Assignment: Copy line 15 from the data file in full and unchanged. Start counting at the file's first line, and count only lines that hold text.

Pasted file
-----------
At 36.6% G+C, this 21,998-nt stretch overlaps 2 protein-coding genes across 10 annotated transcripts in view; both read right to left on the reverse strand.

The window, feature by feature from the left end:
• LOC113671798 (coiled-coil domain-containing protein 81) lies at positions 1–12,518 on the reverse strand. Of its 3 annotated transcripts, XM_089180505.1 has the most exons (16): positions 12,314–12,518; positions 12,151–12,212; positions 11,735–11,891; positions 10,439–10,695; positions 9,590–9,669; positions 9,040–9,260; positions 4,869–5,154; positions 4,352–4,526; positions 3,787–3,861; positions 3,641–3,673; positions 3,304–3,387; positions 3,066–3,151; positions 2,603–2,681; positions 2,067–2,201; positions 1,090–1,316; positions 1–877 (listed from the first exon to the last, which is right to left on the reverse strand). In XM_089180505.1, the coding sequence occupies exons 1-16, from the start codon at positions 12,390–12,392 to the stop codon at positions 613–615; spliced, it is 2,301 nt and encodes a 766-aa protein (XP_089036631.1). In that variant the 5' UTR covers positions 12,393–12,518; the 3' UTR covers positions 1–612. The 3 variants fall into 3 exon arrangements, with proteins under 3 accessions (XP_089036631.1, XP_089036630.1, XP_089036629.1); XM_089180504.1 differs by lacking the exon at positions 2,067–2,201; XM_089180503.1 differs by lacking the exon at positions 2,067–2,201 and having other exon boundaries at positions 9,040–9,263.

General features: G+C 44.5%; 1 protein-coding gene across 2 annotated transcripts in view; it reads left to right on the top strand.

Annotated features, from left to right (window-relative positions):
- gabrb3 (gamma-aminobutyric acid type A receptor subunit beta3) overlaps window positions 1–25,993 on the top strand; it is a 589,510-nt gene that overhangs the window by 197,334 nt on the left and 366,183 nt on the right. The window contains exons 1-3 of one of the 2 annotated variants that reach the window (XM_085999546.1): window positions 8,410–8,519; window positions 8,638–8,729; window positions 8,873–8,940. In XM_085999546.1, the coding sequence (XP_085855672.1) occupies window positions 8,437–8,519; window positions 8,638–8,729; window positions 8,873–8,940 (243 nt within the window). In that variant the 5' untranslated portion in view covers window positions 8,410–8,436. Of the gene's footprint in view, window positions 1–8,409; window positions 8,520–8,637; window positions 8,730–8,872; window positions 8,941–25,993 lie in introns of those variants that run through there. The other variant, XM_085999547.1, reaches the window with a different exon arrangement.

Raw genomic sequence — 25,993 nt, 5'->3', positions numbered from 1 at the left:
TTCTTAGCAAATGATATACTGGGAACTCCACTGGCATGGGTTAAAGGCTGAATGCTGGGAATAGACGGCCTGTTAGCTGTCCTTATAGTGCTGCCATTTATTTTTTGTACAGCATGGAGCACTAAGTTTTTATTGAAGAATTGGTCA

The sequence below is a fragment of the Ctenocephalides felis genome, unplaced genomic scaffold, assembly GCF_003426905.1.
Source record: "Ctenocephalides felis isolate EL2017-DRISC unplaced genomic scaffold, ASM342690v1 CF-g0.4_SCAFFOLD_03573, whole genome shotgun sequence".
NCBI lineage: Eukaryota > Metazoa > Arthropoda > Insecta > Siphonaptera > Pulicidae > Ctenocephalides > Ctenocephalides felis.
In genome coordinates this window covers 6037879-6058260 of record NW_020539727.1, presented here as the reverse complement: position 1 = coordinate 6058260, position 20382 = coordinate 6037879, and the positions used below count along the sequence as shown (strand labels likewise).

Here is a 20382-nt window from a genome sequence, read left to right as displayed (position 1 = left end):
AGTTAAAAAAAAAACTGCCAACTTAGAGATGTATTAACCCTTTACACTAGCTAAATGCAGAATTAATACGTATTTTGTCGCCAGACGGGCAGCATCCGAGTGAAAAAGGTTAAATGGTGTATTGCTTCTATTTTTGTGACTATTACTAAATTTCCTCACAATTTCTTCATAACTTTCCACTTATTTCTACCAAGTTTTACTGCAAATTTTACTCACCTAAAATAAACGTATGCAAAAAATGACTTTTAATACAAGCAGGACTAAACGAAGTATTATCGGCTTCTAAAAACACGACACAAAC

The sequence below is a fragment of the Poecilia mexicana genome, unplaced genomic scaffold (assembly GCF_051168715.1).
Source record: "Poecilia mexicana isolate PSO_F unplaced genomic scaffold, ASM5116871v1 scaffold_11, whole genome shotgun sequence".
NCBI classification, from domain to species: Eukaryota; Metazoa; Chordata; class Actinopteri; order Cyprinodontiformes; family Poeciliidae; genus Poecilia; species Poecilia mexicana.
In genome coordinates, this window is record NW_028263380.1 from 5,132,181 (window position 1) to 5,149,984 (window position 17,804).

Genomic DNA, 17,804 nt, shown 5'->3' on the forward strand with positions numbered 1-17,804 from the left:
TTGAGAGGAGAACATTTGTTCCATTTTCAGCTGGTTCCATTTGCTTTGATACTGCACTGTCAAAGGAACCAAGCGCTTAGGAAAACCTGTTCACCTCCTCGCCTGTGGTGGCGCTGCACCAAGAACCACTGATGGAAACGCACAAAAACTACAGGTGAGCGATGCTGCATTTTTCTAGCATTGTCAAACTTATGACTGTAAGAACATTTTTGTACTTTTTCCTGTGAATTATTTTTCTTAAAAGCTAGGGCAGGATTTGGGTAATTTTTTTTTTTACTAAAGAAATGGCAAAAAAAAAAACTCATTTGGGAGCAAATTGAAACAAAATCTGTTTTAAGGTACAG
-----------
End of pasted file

The sequence below is a fragment of the Poecilia mexicana genome, unplaced genomic scaffold (assembly GCF_051168715.1).